16. Alternatively, simply set it after CMI.
  17. Fair, but I think most of it is just servicing the games themselves without any grand plan. It doesn't have to be explained. Maybe it's a child's imagination. Maybe not. Hell, the answer might have changed between 1991 and now. It's not terribly important. My one hope is it's a good game, and I'd rather have no explanation than a poor one. I think people are oggling for the wrong game, anyway, but what do I know?
  18. Between MI's anachronisms and MI2's ending, it's not like in-universe reality isn't haphazard anyway.
  19. This is lovely. Great talent on display.
  20. Reading the Steam and GOG forums last night was a mistake, but I see your post and appreciate/echo/toast it.
  21. I've always wanted to try these, but feel iffy about giving money to Activision. Thanks for the link!
  22. Ugh, voted for the wrong one. "Absurd Monkey Island speculation originates from ambiguous Facebook remark, we spread it" gets my vote, instead of "Oh Guybrush, that IS the second biggest monkey head I've ever seen".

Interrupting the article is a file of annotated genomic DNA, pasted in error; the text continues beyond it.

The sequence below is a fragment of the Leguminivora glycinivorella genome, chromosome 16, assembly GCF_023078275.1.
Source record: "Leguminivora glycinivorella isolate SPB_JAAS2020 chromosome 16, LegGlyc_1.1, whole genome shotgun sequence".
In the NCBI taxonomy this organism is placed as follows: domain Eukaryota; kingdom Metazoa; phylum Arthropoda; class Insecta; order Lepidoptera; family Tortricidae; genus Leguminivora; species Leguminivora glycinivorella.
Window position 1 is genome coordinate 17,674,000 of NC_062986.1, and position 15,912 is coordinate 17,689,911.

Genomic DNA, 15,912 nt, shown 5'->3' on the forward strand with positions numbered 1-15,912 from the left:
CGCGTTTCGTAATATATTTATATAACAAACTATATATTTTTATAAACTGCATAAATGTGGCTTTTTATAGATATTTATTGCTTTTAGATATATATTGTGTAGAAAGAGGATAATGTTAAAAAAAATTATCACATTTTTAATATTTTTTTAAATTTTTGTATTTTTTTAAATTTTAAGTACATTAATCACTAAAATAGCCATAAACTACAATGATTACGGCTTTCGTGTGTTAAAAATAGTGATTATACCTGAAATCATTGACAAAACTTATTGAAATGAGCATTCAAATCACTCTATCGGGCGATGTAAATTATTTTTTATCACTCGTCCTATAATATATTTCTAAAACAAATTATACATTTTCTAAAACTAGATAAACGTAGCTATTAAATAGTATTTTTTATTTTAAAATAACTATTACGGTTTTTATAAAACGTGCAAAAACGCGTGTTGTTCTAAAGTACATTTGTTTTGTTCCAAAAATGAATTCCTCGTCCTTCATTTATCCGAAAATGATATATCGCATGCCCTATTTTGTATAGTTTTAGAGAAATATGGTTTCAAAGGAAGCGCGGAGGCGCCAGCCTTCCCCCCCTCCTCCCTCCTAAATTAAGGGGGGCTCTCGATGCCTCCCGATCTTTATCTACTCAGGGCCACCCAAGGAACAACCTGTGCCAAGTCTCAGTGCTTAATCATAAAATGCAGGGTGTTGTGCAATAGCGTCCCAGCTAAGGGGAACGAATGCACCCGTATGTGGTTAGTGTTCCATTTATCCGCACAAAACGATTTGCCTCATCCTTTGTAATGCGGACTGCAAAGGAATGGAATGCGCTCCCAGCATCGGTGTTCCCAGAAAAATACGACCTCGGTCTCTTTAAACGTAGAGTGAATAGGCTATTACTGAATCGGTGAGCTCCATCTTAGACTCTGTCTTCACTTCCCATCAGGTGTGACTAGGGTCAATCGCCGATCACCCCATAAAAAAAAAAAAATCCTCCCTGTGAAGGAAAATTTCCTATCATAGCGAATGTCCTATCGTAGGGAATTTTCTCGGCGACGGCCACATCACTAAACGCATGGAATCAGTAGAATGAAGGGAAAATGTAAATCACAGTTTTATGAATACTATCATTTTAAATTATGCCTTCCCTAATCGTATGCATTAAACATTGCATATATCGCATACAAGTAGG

23. So, let's revive this thread. I recently finished reading the first five A Song of Ice and Fire books. I'm looking forward to reading the sixth, whenever it comes out. You may have seen the first season of the HBO adaptation, Game of Thrones. While that's good, it loses so much of what makes the books so great. The small character moments, the backstory (which is just as good as the current plot), all the secondary characters you get to grow attached to. The series is a large, sprawling story about a political struggle in a fantasy kingdom - but don't let that put you off. I'm not a big fan of fantasy, but these books aren't what you'd expect. No orcs or elves or anything like that. The writer seems to dispense with unnecessary tropes, and to quote him: "I've always agreed with William Faulkner—he said that the human heart in conflict with itself is the only thing worth writing about. I've always taken that as my guiding principle, and the rest is just set dressing. I mean, you can have a dragon, you can have a science fiction story set on a distant planet with aliens and starships, you can have a western about a gunslinger, or a mystery novel about a private eye, or even literary fiction—and ultimately you're still writing about the human heart in conflict with itself." The books adhere to that. One thing I greatly admire about the series is how fascinating it lets background characters become. Because of the way chapters are structured - told from different viewpoints (a chapter from Eddard's POV, another from Bran's, then back to Eddard, etc) - you get different perspectives on certain characters that change how you perceive things over time. Most characters are painted in shades of grey, even the ones that are seemingly one-dimensional at first. There are only two purely "good" or "evil" characters in the series, and you could make a case for one them being the way he is. (The other, as far as I can tell, is an insane sadist. Future books will tell.) There are subtleties. A throwaway line in book 2 because a foreshadowing of events in book 3. A joke in book 3 hints at darker motives in book 5. It's great. This review from an Amazon user sums up the series rather well. For the interested, the books in the series are: A Game of Thrones, A Clash of Kings, A Storm of Swords (which should be taught in schools for how it so beautifully weaves character development with plot and a fast pace), A Feast for Crows and A Dance With Dragons. What about you? What books have you been reading?